An early Gaelic manuscript

The manuscript Original Highland airs collected at Raasay in 1812 by Elizabeth Jane Ross, which is preserved in the archives of the School of Celtic and Scottish Studies at the University of Edinburgh, is now available for downloading at no cost, both in facsimile and in an extensively annotated typeset edition prepared by Peter Cooke, Morag MacLeod, and Colm Ó Baoill.

The earliest known staff-notated manuscript collection of Scottish Gaelic music, it contains  92 songs,  51 dance tunes, and 6 pibrochs; it probably represents well the musical repertory of Raasay, one of the islands of the Inner Hebrides. A major task for the editors involved locating, documenting, translating, and underlaying song texts which might have been known to Ross; she provided titles or first lines of verses or refrains for her airs, but not the texts themselves.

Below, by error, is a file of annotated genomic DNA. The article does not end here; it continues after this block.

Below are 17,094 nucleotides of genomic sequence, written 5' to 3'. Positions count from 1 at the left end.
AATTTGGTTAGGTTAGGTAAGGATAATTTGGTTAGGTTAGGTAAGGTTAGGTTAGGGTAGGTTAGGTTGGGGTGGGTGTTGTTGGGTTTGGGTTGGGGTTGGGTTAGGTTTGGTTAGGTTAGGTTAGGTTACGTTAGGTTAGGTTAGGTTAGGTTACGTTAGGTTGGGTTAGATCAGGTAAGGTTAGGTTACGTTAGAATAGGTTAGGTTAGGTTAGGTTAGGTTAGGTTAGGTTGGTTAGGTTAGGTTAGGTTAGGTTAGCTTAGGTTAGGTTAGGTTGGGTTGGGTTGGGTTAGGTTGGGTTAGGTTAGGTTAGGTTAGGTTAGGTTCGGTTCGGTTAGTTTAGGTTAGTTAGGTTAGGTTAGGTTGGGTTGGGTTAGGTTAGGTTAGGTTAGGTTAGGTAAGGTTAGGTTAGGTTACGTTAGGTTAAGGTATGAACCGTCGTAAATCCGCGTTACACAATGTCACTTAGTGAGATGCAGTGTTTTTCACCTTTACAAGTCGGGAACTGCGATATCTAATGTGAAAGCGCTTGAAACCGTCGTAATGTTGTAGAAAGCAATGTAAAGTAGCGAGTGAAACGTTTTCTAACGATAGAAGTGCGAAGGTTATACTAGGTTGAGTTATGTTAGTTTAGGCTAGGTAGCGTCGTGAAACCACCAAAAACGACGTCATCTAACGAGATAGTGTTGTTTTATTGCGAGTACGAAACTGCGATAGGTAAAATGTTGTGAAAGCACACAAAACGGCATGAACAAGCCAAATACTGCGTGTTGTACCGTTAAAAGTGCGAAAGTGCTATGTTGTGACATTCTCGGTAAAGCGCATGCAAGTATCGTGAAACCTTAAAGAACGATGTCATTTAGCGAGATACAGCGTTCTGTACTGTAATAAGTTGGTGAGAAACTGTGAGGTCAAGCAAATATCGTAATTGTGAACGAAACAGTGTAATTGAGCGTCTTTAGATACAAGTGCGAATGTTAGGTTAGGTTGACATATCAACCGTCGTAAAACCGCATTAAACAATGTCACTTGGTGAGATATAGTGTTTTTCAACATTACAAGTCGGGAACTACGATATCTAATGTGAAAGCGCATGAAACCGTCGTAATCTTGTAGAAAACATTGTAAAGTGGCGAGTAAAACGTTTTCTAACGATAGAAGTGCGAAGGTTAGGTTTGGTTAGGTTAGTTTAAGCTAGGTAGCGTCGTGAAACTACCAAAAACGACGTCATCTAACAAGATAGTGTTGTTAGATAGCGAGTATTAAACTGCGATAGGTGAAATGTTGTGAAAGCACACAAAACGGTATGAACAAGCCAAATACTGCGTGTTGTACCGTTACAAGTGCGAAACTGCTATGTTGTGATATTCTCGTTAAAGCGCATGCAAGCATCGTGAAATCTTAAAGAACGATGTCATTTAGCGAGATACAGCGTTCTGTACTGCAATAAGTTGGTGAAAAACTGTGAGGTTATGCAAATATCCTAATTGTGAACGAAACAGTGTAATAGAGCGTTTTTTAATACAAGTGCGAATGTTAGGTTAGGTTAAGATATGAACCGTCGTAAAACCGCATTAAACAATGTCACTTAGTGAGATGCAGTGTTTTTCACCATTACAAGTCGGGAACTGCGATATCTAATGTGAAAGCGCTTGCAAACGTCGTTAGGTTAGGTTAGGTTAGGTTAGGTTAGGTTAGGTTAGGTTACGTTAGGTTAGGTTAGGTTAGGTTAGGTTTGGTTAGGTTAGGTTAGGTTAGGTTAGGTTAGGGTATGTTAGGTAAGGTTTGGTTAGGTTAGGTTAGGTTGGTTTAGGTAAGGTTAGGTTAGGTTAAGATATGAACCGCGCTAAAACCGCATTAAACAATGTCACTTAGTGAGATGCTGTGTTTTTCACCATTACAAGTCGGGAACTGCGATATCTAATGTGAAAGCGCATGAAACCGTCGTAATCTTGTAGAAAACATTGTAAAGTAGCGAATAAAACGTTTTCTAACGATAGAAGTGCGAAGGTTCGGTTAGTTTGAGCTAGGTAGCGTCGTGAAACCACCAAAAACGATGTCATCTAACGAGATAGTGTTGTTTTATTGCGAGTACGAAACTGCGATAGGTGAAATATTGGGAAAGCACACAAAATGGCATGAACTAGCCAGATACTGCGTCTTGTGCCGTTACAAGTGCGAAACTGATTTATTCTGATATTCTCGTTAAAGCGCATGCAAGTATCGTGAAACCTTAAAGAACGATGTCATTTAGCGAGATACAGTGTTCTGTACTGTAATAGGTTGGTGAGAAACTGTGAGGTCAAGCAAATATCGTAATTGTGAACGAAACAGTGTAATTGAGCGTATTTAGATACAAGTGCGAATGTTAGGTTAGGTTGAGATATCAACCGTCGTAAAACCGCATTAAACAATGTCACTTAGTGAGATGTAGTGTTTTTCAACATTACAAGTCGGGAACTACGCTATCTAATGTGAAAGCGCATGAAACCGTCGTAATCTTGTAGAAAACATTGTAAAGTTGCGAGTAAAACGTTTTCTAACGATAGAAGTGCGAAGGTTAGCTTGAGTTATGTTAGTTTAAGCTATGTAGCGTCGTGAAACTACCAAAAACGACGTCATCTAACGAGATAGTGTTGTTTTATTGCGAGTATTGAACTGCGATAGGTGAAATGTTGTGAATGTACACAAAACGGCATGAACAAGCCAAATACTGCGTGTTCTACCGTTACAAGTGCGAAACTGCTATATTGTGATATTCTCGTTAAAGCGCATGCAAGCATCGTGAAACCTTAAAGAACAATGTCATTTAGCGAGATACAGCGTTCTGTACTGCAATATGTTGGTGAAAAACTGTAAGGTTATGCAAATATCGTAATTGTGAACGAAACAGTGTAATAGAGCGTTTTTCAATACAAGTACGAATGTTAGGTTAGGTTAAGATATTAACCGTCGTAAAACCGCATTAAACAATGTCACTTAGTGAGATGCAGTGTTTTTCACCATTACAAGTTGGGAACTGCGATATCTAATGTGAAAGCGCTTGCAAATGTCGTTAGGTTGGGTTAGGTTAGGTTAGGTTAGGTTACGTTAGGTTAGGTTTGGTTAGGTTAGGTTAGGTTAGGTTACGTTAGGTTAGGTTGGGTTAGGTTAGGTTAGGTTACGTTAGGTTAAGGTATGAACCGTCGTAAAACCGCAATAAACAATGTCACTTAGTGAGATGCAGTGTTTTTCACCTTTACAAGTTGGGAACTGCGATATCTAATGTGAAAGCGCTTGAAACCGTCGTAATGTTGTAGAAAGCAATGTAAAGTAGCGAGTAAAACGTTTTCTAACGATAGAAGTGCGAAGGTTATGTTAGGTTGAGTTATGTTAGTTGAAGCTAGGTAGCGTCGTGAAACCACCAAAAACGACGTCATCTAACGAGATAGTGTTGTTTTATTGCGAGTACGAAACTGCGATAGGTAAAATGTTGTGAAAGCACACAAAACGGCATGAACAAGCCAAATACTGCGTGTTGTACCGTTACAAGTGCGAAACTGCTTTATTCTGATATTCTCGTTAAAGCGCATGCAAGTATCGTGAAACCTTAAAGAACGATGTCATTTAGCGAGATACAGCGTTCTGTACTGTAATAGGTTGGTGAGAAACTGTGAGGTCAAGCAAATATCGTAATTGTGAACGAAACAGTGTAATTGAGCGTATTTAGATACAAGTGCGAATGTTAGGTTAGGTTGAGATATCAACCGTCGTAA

The Raasay residents James Macleod and his wife Flora were excellent musicians, and their niece Elizabeth Ross, who lived with them, was clearly a competent transcriber. Raasay was also the home of the great piper John MacKay, from whom Ross learned to play several pibrochs.

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8 responses to “An early Gaelic manuscript

  1. Pingback: Take six: Early folk song manuscripts | Bibliolore

  2. Very interesting indeed. But note also that Lauchlan Maclaine’s notebook in Gloucestershire Archives is early 19th Century albeit maybe not as early as the Archive catalogue suggests (Gloucestershire Archives: the transcriptions are recorded as Ref. D3330, box 17: ‘a volume of songs and poetry chiefly in Gaelic with some music, c.1800, with a bookplate of Lauchlan Maclaine’.) And there are also the Maclean-Clephane MSS, some of which may be contemporary – Maclaine AND the Maclean-Clephanes were all from the island of Mull.

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